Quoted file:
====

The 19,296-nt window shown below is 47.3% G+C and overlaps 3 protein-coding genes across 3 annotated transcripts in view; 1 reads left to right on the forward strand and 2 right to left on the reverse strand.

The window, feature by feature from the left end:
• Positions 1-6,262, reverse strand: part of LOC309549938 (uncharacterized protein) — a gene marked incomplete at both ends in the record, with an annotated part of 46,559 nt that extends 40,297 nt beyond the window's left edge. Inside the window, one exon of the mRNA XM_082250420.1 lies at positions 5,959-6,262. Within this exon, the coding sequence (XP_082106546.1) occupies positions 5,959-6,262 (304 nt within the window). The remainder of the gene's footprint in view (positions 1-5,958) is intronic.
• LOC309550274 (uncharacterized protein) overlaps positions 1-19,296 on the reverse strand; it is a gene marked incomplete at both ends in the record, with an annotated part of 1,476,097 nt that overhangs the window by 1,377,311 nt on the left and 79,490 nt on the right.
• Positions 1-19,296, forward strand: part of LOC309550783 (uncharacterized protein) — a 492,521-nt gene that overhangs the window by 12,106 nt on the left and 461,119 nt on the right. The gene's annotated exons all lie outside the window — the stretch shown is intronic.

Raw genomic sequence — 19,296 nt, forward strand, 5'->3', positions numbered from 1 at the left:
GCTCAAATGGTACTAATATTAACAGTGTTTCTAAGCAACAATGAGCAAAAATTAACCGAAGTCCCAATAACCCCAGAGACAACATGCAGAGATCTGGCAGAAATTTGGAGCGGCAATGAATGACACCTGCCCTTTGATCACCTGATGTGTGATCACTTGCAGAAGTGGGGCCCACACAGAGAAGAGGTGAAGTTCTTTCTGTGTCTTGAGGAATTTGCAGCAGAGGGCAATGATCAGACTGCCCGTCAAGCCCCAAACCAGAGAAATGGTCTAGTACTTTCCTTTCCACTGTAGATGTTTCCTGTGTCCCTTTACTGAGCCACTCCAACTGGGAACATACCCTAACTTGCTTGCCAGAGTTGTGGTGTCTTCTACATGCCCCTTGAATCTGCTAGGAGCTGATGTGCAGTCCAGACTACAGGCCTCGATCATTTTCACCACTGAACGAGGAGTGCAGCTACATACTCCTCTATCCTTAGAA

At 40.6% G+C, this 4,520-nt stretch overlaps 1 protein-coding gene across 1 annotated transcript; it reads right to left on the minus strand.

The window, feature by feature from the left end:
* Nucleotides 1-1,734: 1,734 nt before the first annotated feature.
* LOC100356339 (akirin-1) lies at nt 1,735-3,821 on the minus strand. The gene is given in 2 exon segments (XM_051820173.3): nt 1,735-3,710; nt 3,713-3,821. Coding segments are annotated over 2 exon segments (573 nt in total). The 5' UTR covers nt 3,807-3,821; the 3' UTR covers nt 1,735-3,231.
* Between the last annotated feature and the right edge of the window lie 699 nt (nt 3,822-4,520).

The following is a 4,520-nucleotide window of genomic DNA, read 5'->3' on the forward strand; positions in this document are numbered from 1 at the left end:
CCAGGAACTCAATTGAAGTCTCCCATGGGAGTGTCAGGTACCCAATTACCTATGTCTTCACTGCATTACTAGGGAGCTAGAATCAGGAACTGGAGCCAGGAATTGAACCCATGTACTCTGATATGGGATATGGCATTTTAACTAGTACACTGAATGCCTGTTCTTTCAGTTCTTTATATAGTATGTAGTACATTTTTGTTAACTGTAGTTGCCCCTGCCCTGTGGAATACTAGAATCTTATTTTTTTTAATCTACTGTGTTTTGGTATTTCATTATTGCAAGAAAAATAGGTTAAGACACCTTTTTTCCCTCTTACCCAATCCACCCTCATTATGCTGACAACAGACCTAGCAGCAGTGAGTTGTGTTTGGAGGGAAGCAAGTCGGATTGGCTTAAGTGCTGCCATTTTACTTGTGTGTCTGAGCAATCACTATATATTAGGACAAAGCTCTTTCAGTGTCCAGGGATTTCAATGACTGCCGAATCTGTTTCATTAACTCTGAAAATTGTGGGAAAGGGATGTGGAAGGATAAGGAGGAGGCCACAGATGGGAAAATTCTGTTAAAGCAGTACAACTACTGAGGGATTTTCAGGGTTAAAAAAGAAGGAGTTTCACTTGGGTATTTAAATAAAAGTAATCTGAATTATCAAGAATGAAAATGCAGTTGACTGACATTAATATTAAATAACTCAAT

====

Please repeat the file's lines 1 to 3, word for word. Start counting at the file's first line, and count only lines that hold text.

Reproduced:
The 19,296-nt window shown below is 47.3% G+C and overlaps 3 protein-coding genes across 3 annotated transcripts in view; 1 reads left to right on the forward strand and 2 right to left on the reverse strand.

The window, feature by feature from the left end:
• Positions 1-6,262, reverse strand: part of LOC309549938 (uncharacterized protein) — a gene marked incomplete at both ends in the record, with an annotated part of 46,559 nt that extends 40,297 nt beyond the window's left edge. Inside the window, one exon of the mRNA XM_082250420.1 lies at positions 5,959-6,262. Within this exon, the coding sequence (XP_082106546.1) occupies positions 5,959-6,262 (304 nt within the window). The remainder of the gene's footprint in view (positions 1-5,958) is intronic.